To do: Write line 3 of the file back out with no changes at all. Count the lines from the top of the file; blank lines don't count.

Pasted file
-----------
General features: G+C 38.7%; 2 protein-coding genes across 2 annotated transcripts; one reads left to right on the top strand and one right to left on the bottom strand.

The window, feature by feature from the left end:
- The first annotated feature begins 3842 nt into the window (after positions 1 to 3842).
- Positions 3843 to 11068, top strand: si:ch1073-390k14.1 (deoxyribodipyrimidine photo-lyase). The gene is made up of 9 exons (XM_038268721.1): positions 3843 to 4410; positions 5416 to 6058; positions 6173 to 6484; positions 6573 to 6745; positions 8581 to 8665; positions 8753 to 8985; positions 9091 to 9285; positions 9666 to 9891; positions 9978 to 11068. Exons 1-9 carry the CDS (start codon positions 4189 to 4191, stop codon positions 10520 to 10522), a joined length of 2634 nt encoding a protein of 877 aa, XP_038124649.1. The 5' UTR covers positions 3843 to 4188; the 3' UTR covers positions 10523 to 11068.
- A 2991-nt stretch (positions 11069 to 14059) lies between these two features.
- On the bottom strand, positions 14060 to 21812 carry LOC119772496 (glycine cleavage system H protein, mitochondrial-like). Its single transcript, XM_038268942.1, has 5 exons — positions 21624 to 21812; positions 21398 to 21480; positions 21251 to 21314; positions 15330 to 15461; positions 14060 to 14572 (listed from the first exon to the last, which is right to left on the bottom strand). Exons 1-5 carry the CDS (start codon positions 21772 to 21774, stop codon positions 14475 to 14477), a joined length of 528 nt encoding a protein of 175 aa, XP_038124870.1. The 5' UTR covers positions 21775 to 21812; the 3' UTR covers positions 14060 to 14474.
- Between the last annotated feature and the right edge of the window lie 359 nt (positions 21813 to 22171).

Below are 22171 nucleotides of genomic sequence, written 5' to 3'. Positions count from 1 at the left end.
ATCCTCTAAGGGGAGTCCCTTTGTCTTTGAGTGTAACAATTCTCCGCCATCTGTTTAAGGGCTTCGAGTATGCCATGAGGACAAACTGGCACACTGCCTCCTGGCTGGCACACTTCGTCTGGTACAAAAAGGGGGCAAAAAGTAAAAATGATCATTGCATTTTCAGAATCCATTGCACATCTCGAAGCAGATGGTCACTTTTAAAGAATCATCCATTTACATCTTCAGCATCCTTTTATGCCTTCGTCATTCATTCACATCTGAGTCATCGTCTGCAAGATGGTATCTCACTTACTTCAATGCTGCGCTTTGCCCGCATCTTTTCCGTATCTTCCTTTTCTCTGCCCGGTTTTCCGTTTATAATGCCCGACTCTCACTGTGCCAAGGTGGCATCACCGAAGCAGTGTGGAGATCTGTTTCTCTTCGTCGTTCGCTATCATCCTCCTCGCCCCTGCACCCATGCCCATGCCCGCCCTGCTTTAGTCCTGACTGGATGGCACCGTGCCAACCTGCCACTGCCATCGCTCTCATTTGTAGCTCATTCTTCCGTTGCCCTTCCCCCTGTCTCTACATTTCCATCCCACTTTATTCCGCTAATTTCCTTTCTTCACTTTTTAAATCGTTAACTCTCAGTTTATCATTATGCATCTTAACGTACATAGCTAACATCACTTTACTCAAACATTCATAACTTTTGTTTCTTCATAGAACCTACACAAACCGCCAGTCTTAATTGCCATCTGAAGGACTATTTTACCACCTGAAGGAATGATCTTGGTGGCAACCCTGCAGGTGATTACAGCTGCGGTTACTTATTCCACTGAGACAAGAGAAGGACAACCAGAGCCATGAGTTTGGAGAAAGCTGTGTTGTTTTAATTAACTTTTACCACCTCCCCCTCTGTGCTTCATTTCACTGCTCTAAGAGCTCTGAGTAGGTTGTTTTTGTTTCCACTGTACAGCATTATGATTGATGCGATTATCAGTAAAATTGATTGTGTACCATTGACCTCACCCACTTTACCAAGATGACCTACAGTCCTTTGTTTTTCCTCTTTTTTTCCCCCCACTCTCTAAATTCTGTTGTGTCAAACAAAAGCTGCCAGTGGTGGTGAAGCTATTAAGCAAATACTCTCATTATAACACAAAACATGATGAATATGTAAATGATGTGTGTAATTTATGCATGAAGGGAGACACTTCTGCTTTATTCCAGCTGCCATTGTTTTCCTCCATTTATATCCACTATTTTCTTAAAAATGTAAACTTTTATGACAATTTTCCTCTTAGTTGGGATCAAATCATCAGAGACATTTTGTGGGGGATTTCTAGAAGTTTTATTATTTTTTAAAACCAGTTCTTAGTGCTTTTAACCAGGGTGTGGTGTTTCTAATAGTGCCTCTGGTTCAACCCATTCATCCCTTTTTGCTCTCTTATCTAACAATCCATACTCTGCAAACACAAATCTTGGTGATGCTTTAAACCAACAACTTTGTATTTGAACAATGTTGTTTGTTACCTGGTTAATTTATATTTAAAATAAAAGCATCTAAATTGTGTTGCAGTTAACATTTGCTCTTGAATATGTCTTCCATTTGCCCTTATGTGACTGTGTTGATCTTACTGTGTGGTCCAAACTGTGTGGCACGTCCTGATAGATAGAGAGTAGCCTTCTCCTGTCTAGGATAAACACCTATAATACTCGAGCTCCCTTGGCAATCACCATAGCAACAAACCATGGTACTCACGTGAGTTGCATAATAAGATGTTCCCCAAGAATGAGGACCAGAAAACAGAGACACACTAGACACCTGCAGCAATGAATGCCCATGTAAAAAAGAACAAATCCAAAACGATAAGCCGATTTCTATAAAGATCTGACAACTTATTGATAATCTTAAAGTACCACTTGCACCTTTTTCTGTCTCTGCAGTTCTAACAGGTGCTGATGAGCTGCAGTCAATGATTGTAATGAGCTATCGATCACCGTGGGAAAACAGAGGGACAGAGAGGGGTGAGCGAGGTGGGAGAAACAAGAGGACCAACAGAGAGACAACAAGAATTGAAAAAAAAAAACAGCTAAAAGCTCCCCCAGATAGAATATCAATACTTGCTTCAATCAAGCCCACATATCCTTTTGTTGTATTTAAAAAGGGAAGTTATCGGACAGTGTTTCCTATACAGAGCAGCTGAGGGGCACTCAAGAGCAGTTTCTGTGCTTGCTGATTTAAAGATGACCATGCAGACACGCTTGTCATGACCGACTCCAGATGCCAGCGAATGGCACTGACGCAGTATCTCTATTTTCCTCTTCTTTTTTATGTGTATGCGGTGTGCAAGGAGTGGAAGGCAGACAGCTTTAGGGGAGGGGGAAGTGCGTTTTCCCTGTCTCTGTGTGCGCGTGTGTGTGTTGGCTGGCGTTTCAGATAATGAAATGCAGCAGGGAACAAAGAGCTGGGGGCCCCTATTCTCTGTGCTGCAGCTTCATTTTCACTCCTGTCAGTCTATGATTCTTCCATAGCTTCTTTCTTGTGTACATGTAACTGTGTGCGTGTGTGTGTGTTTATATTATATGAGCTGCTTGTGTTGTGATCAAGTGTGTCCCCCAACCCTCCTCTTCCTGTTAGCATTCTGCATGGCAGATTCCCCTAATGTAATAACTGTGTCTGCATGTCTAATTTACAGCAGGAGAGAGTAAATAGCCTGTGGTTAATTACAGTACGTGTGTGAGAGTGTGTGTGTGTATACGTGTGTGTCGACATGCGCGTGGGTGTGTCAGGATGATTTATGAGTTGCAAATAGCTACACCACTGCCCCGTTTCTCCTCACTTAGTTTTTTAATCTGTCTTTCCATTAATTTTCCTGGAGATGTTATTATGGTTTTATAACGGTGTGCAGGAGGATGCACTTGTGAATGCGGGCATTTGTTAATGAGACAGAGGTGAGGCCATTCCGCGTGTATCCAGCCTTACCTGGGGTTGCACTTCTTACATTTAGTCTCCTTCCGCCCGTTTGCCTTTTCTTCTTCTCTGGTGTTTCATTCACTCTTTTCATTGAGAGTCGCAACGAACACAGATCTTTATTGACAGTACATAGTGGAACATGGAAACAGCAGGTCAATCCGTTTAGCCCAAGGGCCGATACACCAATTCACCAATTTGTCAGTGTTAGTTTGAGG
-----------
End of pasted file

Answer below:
- The first annotated feature begins 3842 nt into the window (after positions 1 to 3842).